Francois Chartier, Flavour Match Maker

I’ve been a sommelier for 30 years, I’ve always tried to understand cooking and cuisine because you cannot be a sommelier if you don’t know how to cook. When I took my sommelier course in 1999, we didn't learn about cooking or cuisine, it was just about matching wine and food. I then travelled the world to discover food - from street food to high-end - to meet and work with chefs, to learn cuisine and to improve my work as a sommelier. Near the end of the 90’s, I discovered that the aromatic compounds of food and wine were more important than the acidity, bitterness, sweetness and taste - everything that the world of gastronomy had been founded upon and communicated through, between chefs, winemakers and sommeliers. I started turning to science to try to understand, for example, why black olive went so well with Syrah wine; mint with Sauvignon Blanc; and ginger with Gewurztraminer. When you put certain ingredients together, that share the same aromatic components, you create an aromatic synergia and like harmonies in music, the sounds are amplified. Since then I published Taste Buds and Molecules in 2009 and I’ve continued to work with scientists in Montreal, Barcelona and Bordeaux.

So, who am I? I’m a sommelier, a cook, a writer, a researcher and a scientist but most of all I am a Creator d’Harmonie - I’m a matchmaker.


What is aromatic science and what purpose can it serve to members of the culinary community?

Aroma is everything. When you have a cold in the morning, you wake up and can’t taste anything. Without smell, we can’t appreciate food and we can’t determine the quality because it’s missing its most important component: the aroma.

When I worked with Ferran Adria, creating over 60 dishes together, we never once spoke about matching wine and food. After explaining my theory, he understood that I could help him discover a new feel for creativity. I don’t combine flavours because I want to be creative, but because they belong together. We are able to magnify foods that share the same aromatic compounds, through combination. I work on the scientific side of food and wine, asking the question - what are the dominant molecules in ingredients? The research I do, trying to discover the dominant aromatic molecules in every ingredient, is very complicated, but the results of this research show that it’s actually very easy for everyone to apply.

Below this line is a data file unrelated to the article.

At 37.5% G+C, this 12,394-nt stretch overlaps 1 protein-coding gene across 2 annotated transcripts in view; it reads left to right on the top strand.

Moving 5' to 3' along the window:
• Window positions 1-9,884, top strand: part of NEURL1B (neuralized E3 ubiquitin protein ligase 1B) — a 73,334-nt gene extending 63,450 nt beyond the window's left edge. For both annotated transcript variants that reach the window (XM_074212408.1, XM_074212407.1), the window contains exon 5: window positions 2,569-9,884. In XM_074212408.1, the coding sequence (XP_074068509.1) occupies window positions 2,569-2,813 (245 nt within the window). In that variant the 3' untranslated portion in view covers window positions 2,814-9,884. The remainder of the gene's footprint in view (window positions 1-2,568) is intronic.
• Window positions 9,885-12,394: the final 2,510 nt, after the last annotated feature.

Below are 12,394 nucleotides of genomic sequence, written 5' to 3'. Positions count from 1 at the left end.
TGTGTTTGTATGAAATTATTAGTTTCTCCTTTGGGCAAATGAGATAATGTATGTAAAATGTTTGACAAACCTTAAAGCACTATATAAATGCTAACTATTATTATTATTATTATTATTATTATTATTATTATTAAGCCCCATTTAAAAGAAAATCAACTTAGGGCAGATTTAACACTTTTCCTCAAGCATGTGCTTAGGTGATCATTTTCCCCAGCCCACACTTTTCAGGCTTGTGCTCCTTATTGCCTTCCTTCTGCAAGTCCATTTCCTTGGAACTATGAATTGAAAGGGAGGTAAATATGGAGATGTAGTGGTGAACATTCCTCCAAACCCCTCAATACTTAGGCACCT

I just finished my 26th book L’Essentiel de Chartier; essentially volume two of Taste Buds and Molecules. There’ve been five books in between but they were all inspired by Taste Bubs and Molecules. This one is the real masterpiece; it’s my combined research of the last six years with each page dedicated to one ingredient, listing other ingredients that share the same aromatic compounds as well as ideas for recipes showing how these ingredients can be paired together. I always have millions of ideas for potential recipes in my head.


L’Essentiel de Chartier was just recently awarded in the category of “Best Cookbook in the World - Innovation Category” for Canada at this year’s Gourmand World Cookbook Awards in Paris. How do you feel about your new work being presented with such a recognition of excellence?

I was both happy and surprised because on receiving the award I realized they understood that, beyond sommellerie and my personal professional experience, how fabulous this theory is for creating excellent food. Sometimes, I feel I have the title ‘sommelier’ written across my forehead when I think I’m more than that - not better, just much more. My work is so diverse, and I’m somewhere else now than where I once was.


What in particular do you think is so innovating about this book?